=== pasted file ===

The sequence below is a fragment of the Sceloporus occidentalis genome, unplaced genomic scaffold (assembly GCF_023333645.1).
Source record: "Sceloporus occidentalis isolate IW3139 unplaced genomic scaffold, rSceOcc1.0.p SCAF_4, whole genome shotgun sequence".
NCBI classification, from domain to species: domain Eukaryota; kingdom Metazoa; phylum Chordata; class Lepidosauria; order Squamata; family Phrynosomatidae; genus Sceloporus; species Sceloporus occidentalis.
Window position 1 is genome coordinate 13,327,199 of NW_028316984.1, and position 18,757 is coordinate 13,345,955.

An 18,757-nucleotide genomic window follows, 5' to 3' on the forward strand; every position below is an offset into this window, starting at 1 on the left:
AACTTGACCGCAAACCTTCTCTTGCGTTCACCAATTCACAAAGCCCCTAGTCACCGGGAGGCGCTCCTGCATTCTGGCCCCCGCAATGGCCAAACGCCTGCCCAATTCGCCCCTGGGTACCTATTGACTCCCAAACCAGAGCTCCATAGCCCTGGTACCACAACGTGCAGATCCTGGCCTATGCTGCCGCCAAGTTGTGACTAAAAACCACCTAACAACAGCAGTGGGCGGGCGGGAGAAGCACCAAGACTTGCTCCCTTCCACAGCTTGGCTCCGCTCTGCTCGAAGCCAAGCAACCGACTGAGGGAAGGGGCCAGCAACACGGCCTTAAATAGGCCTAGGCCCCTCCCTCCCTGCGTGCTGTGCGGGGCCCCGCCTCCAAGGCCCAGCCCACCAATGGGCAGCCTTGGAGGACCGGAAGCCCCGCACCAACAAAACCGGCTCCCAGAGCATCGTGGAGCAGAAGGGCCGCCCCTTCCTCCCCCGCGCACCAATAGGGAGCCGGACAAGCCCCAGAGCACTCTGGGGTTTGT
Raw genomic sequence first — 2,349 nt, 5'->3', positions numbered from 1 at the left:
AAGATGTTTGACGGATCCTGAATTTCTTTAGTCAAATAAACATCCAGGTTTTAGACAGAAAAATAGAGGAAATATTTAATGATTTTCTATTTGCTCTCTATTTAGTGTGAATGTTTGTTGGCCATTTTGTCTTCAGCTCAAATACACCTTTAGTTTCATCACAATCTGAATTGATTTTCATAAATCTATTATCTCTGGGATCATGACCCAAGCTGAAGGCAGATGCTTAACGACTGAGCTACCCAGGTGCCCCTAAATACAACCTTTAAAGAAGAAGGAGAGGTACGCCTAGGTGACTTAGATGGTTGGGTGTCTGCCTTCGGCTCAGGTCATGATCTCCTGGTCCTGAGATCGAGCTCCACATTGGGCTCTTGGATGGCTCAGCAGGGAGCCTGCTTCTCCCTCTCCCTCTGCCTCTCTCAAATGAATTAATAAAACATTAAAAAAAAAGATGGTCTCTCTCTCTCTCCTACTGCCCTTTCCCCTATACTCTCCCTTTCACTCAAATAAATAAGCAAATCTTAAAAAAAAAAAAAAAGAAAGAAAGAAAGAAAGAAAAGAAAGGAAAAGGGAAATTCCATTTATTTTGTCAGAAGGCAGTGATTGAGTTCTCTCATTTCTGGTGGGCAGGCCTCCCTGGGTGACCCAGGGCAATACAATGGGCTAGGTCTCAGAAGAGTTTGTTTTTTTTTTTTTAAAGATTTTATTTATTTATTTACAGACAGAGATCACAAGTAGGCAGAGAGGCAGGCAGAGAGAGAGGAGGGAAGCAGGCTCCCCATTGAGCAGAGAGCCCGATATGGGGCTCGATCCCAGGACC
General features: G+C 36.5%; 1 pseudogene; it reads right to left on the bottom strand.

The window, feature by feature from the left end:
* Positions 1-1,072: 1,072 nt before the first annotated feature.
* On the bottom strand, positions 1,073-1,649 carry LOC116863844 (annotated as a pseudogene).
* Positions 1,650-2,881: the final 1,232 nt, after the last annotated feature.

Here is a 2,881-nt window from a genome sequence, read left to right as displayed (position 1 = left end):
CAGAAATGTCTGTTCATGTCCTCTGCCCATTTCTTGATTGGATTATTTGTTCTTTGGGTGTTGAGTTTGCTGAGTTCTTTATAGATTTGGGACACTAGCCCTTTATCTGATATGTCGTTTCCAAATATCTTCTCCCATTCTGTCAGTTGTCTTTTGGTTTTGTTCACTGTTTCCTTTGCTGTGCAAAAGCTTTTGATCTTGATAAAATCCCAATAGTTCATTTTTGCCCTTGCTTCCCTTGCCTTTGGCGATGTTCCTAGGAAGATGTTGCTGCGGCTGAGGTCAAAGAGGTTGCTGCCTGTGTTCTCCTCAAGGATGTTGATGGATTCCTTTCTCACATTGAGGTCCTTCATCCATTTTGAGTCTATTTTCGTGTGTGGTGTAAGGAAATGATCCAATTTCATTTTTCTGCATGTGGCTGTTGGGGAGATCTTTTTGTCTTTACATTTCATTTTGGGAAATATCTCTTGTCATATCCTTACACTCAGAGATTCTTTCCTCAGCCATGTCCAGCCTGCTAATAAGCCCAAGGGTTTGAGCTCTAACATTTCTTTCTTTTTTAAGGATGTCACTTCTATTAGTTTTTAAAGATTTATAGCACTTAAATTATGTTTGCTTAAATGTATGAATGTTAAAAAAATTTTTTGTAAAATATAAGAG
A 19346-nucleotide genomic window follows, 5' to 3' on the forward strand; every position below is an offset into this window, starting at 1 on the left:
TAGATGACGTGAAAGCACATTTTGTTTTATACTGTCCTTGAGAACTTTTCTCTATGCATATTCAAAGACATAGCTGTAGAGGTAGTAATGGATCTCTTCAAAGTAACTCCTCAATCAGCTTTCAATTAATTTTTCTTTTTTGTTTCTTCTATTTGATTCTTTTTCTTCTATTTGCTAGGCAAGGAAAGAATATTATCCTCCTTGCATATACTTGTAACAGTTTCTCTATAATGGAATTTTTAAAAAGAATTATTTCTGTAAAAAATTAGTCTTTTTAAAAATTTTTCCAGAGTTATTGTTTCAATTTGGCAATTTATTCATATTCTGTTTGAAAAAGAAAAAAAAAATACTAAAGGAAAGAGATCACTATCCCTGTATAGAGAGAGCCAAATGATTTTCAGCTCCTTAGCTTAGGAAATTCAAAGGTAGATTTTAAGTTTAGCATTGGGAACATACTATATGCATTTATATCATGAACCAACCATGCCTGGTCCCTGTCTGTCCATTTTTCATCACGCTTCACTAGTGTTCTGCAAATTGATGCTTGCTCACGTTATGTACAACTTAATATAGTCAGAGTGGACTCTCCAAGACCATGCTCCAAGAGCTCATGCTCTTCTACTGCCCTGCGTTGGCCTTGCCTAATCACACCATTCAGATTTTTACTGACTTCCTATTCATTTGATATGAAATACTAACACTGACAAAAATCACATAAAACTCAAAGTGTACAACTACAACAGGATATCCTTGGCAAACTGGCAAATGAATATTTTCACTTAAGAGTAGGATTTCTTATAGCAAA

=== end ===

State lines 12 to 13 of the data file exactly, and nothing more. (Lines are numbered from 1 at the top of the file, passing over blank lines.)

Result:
* On the bottom strand, positions 1,073-1,649 carry LOC116863844 (annotated as a pseudogene).
* Positions 1,650-2,881: the final 1,232 nt, after the last annotated feature.